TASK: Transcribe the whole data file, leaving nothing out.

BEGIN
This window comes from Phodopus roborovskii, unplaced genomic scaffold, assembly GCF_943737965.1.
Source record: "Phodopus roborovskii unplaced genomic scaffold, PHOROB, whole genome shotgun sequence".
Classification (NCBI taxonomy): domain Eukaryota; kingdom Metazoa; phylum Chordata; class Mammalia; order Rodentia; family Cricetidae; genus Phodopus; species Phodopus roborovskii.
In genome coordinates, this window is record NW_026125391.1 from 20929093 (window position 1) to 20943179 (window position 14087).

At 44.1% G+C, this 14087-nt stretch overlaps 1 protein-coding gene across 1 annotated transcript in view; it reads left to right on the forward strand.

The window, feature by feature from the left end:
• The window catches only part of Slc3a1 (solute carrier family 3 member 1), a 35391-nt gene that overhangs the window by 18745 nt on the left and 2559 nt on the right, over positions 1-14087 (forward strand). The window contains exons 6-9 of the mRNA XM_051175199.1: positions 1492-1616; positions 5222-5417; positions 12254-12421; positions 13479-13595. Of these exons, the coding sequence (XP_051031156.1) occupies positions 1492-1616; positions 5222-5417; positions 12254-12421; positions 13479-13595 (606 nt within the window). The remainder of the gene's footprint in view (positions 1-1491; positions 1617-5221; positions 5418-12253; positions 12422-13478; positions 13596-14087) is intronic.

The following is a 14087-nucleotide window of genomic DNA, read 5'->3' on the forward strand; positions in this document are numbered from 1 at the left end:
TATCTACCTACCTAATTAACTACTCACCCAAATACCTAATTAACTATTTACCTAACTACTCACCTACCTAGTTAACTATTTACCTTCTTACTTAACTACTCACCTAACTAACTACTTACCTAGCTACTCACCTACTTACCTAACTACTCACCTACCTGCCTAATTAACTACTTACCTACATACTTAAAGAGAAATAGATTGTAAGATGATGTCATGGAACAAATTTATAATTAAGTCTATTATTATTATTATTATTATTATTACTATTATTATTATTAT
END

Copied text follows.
This window comes from Phodopus roborovskii, unplaced genomic scaffold, assembly GCF_943737965.1.
Source record: "Phodopus roborovskii unplaced genomic scaffold, PHOROB, whole genome shotgun sequence".
Classification (NCBI taxonomy): domain Eukaryota; kingdom Metazoa; phylum Chordata; class Mammalia; order Rodentia; family Cricetidae; genus Phodopus; species Phodopus roborovskii.
In genome coordinates, this window is record NW_026125391.1 from 20929093 (window position 1) to 20943179 (window position 14087).

At 44.1% G+C, this 14087-nt stretch overlaps 1 protein-coding gene across 1 annotated transcript in view; it reads left to right on the forward strand.

The window, feature by feature from the left end:
• The window catches only part of Slc3a1 (solute carrier family 3 member 1), a 35391-nt gene that overhangs the window by 18745 nt on the left and 2559 nt on the right, over positions 1-14087 (forward strand). The window contains exons 6-9 of the mRNA XM_051175199.1: positions 1492-1616; positions 5222-5417; positions 12254-12421; positions 13479-13595. Of these exons, the coding sequence (XP_051031156.1) occupies positions 1492-1616; positions 5222-5417; positions 12254-12421; positions 13479-13595 (606 nt within the window). The remainder of the gene's footprint in view (positions 1-1491; positions 1617-5221; positions 5418-12253; positions 12422-13478; positions 13596-14087) is intronic.

The following is a 14087-nucleotide window of genomic DNA, read 5'->3' on the forward strand; positions in this document are numbered from 1 at the left end:
TATCTACCTACCTAATTAACTACTCACCCAAATACCTAATTAACTATTTACCTAACTACTCACCTACCTAGTTAACTATTTACCTTCTTACTTAACTACTCACCTAACTAACTACTTACCTAGCTACTCACCTACTTACCTAACTACTCACCTACCTGCCTAATTAACTACTTACCTACATACTTAAAGAGAAATAGATTGTAAGATGATGTCATGGAACAAATTTATAATTAAGTCTATTATTATTATTATTATTATTATTACTATTATTATTATTAT